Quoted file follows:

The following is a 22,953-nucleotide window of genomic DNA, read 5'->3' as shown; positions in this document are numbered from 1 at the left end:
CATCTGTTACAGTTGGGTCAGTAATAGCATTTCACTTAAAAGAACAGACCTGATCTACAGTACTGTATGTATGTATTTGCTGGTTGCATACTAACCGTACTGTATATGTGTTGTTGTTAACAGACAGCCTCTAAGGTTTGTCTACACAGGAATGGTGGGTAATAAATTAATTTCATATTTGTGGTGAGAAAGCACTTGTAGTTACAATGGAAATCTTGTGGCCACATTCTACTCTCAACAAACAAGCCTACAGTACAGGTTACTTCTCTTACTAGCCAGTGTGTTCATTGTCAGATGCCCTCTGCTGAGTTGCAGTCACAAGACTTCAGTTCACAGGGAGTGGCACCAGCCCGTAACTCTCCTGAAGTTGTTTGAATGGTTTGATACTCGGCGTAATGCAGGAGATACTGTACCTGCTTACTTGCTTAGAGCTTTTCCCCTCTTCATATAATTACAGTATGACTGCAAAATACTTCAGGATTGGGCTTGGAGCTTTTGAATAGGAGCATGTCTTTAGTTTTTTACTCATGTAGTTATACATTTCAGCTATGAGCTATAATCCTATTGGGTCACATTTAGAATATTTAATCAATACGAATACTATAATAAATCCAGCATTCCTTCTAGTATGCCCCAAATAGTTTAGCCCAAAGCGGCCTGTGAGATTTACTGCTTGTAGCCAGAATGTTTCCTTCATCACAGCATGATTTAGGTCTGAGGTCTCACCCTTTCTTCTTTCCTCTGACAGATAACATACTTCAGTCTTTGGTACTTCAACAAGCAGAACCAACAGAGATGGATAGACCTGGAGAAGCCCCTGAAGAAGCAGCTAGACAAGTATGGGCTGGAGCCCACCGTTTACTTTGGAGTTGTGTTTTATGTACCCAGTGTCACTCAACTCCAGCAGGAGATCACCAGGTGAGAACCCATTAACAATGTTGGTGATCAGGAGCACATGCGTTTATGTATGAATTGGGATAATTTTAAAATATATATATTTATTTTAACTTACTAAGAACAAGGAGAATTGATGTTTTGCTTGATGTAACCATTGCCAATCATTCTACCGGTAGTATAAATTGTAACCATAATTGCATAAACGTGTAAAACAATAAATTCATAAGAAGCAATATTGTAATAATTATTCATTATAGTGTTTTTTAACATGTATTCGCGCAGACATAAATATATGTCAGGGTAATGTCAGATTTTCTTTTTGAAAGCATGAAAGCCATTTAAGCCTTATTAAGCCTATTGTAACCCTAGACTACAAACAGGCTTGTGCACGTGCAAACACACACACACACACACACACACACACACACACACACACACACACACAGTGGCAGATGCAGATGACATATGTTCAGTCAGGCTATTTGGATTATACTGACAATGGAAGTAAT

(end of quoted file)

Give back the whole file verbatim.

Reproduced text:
The following is a 22,953-nucleotide window of genomic DNA, read 5'->3' as shown; positions in this document are numbered from 1 at the left end:
CATCTGTTACAGTTGGGTCAGTAATAGCATTTCACTTAAAAGAACAGACCTGATCTACAGTACTGTATGTATGTATTTGCTGGTTGCATACTAACCGTACTGTATATGTGTTGTTGTTAACAGACAGCCTCTAAGGTTTGTCTACACAGGAATGGTGGGTAATAAATTAATTTCATATTTGTGGTGAGAAAGCACTTGTAGTTACAATGGAAATCTTGTGGCCACATTCTACTCTCAACAAACAAGCCTACAGTACAGGTTACTTCTCTTACTAGCCAGTGTGTTCATTGTCAGATGCCCTCTGCTGAGTTGCAGTCACAAGACTTCAGTTCACAGGGAGTGGCACCAGCCCGTAACTCTCCTGAAGTTGTTTGAATGGTTTGATACTCGGCGTAATGCAGGAGATACTGTACCTGCTTACTTGCTTAGAGCTTTTCCCCTCTTCATATAATTACAGTATGACTGCAAAATACTTCAGGATTGGGCTTGGAGCTTTTGAATAGGAGCATGTCTTTAGTTTTTTACTCATGTAGTTATACATTTCAGCTATGAGCTATAATCCTATTGGGTCACATTTAGAATATTTAATCAATACGAATACTATAATAAATCCAGCATTCCTTCTAGTATGCCCCAAATAGTTTAGCCCAAAGCGGCCTGTGAGATTTACTGCTTGTAGCCAGAATGTTTCCTTCATCACAGCATGATTTAGGTCTGAGGTCTCACCCTTTCTTCTTTCCTCTGACAGATAACATACTTCAGTCTTTGGTACTTCAACAAGCAGAACCAACAGAGATGGATAGACCTGGAGAAGCCCCTGAAGAAGCAGCTAGACAAGTATGGGCTGGAGCCCACCGTTTACTTTGGAGTTGTGTTTTATGTACCCAGTGTCACTCAACTCCAGCAGGAGATCACCAGGTGAGAACCCATTAACAATGTTGGTGATCAGGAGCACATGCGTTTATGTATGAATTGGGATAATTTTAAAATATATATATTTATTTTAACTTACTAAGAACAAGGAGAATTGATGTTTTGCTTGATGTAACCATTGCCAATCATTCTACCGGTAGTATAAATTGTAACCATAATTGCATAAACGTGTAAAACAATAAATTCATAAGAAGCAATATTGTAATAATTATTCATTATAGTGTTTTTTAACATGTATTCGCGCAGACATAAATATATGTCAGGGTAATGTCAGATTTTCTTTTTGAAAGCATGAAAGCCATTTAAGCCTTATTAAGCCTATTGTAACCCTAGACTACAAACAGGCTTGTGCACGTGCAAACACACACACACACACACACACACACACACACACACACACACACACACAGTGGCAGATGCAGATGACATATGTTCAGTCAGGCTATTTGGATTATACTGACAATGGAAGTAAT